Spoligotyping overestimated the number of clustered isolates in one of its two clusters when compared to IS6110 Mtb1/ /Mtb2 PCR. Strains clustered using the latter method were assumed to be closely epidemiologically related.
Conclusion: This report demonstrates the utility of spoligotyping as an initial screening technique, to be supplemented by another typing method of greater discriminatory power, such as the IS6110 Mtb1/Mtb2 PCR in order to better recognize the epidemiological links between TB patients.

Abstract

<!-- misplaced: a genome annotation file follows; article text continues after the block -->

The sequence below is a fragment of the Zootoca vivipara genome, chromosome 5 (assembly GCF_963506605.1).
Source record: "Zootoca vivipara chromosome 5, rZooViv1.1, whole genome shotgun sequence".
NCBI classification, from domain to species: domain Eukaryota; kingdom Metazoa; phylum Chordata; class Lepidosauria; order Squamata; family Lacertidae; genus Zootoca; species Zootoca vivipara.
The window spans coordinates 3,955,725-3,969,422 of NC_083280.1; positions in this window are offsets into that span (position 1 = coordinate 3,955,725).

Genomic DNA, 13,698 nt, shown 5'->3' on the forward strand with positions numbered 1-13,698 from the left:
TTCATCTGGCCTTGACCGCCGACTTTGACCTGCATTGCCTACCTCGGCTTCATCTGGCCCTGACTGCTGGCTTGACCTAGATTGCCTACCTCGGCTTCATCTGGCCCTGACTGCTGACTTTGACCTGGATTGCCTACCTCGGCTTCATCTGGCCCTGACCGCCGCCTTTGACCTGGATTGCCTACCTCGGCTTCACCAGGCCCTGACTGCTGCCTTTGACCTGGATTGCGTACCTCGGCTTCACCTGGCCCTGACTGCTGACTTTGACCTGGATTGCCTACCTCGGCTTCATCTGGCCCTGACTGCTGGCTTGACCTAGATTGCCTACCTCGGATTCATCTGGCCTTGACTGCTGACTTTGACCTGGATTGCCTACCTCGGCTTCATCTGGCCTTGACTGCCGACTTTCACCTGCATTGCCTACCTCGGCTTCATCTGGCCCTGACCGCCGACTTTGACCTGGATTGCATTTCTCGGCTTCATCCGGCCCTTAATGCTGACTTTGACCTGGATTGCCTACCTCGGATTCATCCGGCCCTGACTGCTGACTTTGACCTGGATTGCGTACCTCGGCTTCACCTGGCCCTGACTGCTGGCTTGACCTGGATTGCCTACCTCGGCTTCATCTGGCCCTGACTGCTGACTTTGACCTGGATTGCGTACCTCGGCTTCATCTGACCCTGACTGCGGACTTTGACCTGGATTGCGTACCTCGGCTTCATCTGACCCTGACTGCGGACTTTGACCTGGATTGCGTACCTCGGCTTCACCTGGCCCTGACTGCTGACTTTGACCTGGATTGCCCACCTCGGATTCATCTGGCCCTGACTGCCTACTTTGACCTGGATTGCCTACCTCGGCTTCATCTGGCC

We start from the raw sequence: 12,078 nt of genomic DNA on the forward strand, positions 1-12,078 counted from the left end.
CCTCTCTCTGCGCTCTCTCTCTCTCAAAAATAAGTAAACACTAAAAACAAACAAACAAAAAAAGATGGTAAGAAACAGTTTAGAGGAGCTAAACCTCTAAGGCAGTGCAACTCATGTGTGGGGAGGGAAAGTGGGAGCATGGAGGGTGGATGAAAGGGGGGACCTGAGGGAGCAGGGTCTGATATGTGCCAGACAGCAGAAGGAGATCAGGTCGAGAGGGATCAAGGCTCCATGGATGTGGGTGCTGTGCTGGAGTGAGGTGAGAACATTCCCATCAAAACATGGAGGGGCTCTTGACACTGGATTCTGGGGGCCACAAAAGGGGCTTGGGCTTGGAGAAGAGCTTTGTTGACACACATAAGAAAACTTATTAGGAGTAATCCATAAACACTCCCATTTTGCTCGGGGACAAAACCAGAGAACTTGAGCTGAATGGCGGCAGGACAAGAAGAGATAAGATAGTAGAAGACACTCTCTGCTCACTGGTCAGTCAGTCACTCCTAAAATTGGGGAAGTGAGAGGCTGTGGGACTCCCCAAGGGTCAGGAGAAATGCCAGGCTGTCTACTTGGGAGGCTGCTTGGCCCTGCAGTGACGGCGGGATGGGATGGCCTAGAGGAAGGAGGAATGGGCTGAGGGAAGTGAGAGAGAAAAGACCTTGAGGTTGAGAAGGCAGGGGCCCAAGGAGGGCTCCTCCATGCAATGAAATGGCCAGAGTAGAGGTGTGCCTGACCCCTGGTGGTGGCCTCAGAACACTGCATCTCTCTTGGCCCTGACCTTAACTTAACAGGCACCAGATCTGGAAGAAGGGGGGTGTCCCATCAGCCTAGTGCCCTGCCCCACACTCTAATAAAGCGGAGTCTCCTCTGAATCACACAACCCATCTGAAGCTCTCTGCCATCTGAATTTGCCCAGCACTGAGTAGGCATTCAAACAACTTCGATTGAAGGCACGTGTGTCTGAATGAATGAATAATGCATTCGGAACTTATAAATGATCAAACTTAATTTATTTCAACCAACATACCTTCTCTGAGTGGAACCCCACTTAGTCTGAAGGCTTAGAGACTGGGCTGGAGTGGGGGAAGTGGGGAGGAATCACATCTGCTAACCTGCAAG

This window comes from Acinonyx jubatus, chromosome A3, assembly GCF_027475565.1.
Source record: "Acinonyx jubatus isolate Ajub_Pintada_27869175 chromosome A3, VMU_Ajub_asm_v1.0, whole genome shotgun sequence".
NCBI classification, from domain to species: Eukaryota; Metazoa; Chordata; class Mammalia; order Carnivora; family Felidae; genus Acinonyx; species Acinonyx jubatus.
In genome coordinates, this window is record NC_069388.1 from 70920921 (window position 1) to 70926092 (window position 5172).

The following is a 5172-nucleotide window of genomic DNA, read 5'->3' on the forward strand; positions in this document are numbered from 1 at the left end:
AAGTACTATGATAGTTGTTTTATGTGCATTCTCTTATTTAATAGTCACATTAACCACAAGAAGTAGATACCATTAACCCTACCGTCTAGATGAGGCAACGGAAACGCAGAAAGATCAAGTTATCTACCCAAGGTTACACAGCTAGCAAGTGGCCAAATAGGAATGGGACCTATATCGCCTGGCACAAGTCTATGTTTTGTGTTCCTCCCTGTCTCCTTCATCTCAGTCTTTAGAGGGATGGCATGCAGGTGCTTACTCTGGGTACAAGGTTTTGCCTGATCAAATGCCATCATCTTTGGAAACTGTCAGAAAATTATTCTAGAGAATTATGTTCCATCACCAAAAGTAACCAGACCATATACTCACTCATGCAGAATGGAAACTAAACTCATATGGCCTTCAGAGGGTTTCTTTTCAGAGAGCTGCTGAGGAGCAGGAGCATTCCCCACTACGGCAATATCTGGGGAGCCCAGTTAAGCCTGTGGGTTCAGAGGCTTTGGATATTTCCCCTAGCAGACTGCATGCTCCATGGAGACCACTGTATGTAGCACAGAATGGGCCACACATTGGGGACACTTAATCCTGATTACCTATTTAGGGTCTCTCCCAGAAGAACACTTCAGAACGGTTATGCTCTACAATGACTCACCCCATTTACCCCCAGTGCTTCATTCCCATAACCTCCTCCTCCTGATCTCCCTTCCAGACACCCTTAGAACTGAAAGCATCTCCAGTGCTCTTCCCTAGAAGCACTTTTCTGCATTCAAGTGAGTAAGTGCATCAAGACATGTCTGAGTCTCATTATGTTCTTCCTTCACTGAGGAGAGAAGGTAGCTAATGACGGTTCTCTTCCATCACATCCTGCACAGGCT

Introduction: The control of tuberculosis (TB) requires methods for rapid detection and tracing sources of infection, so that further transmission can be arrested. Recent developments in molecular biology have resulted in techniques that allow prompt identification and tracking specific strains of M. tuberculosis as they spread through the population. Most of these techniques take advantage of M. tuberculosis DNA polymorphism and are based on various repetitive DNA elements as genetic markers. Each method yields strain-specific genetic profiles (fingerprints). Strains showing identical fingerprints are referred to as clustered and are usually associated with recent transmission, whereas strains whose fingerprints are unique are presumed to represent remote transmission, a reactivation of infection acquired in the distant past.